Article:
Robots Learn How to Play Catch With Soulless, Mechanical Precision
Last year, the Institute of Robotics and Mechatronics at the German Aerospace Center created the "Rollin' Justin" robot, a technical marvel that could catch a ball through a mix of precision, user input, and motion sensors. It proved to be a success, but there's only so much research you can do with a single-function robot. Enter "Agile Justin," the counterpart machine that can pitch a ball with a great deal of finesse.
Huffington Post relayed video footage of the two robots in action, as each unit showed off their respective skills in a short game of catch. It's a neat thing to watch in terms of mechanical detail, especially when you consider that each robot has to mimic the hand-to-eye coordination required for a seemingly simple thing. Researcher Berthold Baumi breaks it down in more technical detail in his write-up of the team's "Justin" programs.
Overall, it's pretty impressive to see in motion. Luckily, Justin and Justin aren't equipped with any degree of artificial intelligence, because they could easily be throwing lethal objects through the air at unsuspecting humans. (Hey, it could happen.)
Headmounted HD stereocameras track the thrown balls. The rapid catching motion introduces vibrations to the system, which the control can not cancel completely. Therefore, a supporting inertial measurement unit is used for predicting the ball's trajectory.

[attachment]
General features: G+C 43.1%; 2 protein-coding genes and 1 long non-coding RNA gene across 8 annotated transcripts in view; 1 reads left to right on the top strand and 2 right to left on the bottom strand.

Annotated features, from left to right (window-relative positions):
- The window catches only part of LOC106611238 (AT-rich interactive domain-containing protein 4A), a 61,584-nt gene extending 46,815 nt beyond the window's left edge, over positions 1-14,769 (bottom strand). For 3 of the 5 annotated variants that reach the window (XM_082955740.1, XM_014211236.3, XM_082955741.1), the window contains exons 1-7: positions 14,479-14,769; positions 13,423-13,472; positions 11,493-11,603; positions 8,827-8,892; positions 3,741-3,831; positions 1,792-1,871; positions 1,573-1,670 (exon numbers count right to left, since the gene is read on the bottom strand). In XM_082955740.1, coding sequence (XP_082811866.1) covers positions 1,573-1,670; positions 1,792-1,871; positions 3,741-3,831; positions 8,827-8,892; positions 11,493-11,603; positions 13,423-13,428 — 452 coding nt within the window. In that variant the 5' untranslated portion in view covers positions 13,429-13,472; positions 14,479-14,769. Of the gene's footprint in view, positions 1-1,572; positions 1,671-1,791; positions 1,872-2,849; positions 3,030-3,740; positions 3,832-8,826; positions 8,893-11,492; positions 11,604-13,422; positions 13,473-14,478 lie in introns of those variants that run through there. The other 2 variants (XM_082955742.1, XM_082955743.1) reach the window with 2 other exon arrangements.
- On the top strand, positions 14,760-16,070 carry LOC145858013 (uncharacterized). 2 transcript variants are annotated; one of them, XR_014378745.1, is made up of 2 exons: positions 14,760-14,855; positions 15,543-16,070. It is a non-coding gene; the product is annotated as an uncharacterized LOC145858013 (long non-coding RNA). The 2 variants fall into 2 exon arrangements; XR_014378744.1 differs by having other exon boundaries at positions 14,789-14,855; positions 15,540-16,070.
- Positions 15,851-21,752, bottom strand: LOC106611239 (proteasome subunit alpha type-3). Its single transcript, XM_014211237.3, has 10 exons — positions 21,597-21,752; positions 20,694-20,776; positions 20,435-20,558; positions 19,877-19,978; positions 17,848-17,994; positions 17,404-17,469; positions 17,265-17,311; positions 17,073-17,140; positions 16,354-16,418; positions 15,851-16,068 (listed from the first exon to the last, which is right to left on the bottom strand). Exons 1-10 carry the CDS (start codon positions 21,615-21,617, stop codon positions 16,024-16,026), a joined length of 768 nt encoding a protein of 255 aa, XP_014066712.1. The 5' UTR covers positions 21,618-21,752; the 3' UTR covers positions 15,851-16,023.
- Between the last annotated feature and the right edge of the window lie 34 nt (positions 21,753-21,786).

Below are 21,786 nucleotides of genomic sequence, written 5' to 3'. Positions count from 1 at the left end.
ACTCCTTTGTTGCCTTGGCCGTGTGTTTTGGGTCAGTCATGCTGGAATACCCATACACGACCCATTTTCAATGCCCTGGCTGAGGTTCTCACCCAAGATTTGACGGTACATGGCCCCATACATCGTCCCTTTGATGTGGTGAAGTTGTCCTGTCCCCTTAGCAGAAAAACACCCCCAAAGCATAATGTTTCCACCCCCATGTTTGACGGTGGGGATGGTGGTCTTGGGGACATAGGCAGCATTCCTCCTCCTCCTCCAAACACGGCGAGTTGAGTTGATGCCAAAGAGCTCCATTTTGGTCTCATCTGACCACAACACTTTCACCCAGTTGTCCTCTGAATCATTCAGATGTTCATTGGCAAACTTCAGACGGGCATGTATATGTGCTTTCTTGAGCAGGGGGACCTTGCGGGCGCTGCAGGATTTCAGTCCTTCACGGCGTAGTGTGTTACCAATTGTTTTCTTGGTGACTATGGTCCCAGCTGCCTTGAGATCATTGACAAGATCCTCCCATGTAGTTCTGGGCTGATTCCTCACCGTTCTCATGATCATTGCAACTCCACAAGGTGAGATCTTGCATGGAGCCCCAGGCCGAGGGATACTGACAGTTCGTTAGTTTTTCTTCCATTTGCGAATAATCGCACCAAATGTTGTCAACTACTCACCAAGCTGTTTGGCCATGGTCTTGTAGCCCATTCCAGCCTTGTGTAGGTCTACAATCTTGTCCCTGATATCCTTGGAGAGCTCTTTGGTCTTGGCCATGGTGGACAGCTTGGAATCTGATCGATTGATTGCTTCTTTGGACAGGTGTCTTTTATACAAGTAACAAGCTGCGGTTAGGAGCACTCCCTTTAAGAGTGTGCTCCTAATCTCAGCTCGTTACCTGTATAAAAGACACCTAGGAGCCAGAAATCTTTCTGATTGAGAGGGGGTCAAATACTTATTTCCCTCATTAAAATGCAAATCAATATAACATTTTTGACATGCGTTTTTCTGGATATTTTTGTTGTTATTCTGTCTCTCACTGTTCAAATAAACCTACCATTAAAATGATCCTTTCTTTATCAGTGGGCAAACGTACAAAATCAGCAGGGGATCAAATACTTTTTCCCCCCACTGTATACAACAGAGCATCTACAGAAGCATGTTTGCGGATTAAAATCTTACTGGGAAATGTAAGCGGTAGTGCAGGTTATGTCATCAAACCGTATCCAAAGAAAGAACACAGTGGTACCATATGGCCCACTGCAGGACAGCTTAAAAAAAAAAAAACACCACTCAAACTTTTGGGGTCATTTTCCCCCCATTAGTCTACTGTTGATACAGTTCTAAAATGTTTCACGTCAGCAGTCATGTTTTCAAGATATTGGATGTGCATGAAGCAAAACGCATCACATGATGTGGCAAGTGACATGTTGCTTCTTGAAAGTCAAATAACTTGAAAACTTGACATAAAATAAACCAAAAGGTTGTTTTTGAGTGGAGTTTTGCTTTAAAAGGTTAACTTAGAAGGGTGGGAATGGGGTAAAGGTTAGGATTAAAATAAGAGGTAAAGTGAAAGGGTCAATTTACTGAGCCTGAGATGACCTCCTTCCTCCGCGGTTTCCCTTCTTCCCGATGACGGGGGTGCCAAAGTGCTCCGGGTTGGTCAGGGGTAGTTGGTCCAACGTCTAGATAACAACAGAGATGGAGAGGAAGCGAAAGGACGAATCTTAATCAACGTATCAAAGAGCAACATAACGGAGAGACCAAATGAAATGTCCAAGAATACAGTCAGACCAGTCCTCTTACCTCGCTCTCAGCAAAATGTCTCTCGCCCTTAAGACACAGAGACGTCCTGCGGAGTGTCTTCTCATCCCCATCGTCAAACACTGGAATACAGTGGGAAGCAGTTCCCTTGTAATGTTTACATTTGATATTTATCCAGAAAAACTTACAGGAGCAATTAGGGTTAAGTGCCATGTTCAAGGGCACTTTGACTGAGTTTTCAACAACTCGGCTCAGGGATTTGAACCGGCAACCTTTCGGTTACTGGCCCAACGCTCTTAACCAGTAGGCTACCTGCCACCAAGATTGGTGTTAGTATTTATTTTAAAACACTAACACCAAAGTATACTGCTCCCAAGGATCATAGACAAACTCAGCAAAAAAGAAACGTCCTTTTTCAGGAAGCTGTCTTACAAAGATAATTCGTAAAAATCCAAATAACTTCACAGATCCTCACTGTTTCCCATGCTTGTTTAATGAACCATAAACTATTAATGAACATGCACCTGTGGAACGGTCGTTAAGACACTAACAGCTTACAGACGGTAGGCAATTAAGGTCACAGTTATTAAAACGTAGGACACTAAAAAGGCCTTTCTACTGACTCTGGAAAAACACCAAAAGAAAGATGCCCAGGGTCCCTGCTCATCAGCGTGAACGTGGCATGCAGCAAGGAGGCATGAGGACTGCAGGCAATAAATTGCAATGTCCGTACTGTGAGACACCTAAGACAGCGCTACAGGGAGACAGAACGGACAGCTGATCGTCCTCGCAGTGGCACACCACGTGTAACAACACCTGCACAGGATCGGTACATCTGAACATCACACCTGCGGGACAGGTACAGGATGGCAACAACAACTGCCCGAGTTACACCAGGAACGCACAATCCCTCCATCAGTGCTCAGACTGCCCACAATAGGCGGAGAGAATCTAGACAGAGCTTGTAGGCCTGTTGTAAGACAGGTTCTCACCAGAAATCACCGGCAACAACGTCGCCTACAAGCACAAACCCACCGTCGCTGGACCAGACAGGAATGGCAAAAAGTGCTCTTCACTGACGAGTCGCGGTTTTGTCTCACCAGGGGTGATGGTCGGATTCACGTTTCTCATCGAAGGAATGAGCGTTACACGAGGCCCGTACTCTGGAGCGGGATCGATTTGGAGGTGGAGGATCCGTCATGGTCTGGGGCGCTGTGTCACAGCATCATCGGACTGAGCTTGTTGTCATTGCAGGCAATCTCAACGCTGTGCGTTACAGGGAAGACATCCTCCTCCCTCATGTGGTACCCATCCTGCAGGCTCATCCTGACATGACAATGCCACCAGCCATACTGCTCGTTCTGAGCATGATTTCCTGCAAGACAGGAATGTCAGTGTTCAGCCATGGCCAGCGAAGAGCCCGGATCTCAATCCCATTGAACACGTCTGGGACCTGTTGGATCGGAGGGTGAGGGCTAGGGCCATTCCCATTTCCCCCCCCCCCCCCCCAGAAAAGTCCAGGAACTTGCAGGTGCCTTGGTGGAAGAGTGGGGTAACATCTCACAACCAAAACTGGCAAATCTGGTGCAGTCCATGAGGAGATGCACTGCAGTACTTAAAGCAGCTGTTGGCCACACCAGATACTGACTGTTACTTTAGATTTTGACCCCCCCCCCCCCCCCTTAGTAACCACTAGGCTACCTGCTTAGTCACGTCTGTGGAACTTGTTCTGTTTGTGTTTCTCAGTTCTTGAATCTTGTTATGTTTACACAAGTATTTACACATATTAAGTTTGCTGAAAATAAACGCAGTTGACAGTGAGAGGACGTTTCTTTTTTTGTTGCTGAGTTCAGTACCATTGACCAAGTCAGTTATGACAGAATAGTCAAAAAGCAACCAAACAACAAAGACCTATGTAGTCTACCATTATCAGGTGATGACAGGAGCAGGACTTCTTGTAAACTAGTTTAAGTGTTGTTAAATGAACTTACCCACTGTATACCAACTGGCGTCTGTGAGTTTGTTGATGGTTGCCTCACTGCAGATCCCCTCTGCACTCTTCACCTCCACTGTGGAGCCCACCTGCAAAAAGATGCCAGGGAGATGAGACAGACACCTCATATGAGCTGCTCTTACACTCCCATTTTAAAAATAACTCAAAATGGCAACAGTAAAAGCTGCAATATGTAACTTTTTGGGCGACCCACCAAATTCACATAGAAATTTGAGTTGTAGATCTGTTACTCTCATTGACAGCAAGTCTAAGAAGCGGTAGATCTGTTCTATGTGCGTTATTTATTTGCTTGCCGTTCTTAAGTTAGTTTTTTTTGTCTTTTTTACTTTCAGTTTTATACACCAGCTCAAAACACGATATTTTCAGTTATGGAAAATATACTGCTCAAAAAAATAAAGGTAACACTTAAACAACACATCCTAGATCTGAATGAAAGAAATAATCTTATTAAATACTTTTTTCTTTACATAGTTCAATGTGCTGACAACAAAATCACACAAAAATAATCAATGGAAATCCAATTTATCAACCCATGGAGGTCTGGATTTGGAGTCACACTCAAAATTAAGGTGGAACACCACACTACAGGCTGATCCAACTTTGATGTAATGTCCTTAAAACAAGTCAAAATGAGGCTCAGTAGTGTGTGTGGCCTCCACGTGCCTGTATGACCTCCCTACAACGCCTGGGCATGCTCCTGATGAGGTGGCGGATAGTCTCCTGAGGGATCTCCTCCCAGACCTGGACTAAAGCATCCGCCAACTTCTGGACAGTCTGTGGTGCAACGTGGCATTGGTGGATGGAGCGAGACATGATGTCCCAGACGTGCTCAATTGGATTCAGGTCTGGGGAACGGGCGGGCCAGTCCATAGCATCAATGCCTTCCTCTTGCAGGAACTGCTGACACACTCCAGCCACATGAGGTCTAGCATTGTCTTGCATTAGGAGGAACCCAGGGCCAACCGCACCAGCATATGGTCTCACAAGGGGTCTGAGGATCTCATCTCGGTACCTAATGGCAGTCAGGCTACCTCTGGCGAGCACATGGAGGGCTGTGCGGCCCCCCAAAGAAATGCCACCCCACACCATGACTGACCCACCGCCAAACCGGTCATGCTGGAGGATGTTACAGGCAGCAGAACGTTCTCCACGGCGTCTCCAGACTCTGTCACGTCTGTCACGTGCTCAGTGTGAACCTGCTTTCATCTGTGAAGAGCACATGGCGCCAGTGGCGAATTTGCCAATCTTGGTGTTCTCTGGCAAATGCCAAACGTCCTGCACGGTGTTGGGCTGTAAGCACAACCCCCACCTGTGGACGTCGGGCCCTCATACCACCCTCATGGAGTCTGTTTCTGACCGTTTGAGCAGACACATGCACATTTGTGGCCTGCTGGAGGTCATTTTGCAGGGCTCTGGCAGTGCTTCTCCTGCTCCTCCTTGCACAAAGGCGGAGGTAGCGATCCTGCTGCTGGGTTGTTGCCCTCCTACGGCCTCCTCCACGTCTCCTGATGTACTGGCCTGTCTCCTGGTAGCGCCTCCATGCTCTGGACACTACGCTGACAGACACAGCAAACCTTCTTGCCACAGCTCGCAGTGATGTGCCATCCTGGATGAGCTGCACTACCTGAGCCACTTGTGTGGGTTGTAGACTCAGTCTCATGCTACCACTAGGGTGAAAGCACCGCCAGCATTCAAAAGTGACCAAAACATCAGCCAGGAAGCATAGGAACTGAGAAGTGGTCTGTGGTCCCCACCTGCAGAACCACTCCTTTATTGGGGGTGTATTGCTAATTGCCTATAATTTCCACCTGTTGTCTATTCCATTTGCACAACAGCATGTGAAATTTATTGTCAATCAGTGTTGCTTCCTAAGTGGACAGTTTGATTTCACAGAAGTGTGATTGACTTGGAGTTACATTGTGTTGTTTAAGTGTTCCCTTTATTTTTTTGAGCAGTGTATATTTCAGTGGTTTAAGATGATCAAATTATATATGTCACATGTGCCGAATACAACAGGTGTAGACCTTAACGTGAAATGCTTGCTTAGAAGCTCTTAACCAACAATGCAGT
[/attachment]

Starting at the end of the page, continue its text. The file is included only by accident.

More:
During the flight the predictions continuously improve and a realtime path planner decides where, when, and in which configuration to kinematically optimal catch the ball. For this, a non- linear optimization problem (including simple collision avoidance) is repeatedly solved on an external computing cluster (32 cores).
Either way, it seems like the next logical step will be a third "Justin" robot that can pitch and catch a ball in one fluid motion. It's all about baby steps, though. Maybe one day, all the different robotics teams out there will figure out how to make a fully functional multi-use humanoid machine that can play a full game of baseball.
McKinley Noble is a former GamePro staff editor, current technology nerd and eternal mixed martial arts enthusiast. He also likes Japanese sports dramas and soap operas. Follow him on Twitter or just Google his name.
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